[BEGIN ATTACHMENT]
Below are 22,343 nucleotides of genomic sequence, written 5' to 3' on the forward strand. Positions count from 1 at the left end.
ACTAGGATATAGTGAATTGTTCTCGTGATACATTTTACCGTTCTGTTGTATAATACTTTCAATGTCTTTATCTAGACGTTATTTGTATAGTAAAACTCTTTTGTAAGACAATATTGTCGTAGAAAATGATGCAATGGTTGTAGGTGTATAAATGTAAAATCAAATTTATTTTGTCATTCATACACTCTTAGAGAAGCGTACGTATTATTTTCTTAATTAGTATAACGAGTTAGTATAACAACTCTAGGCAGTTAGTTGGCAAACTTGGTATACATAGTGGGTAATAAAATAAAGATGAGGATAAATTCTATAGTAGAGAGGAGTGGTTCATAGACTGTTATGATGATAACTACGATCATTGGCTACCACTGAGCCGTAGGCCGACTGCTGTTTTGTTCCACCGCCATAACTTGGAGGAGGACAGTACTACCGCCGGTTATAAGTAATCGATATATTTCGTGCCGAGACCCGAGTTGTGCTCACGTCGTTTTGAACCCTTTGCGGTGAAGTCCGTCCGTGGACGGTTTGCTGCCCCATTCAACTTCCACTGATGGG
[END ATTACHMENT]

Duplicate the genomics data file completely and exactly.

Below are 22,343 nucleotides of genomic sequence, written 5' to 3' on the forward strand. Positions count from 1 at the left end.
ACTAGGATATAGTGAATTGTTCTCGTGATACATTTTACCGTTCTGTTGTATAATACTTTCAATGTCTTTATCTAGACGTTATTTGTATAGTAAAACTCTTTTGTAAGACAATATTGTCGTAGAAAATGATGCAATGGTTGTAGGTGTATAAATGTAAAATCAAATTTATTTTGTCATTCATACACTCTTAGAGAAGCGTACGTATTATTTTCTTAATTAGTATAACGAGTTAGTATAACAACTCTAGGCAGTTAGTTGGCAAACTTGGTATACATAGTGGGTAATAAAATAAAGATGAGGATAAATTCTATAGTAGAGAGGAGTGGTTCATAGACTGTTATGATGATAACTACGATCATTGGCTACCACTGAGCCGTAGGCCGACTGCTGTTTTGTTCCACCGCCATAACTTGGAGGAGGACAGTACTACCGCCGGTTATAAGTAATCGATATATTTCGTGCCGAGACCCGAGTTGTGCTCACGTCGTTTTGAACCCTTTGCGGTGAAGTCCGTCCGTGGACGGTTTGCTGCCCCATTCAACTTCCACTGATGGG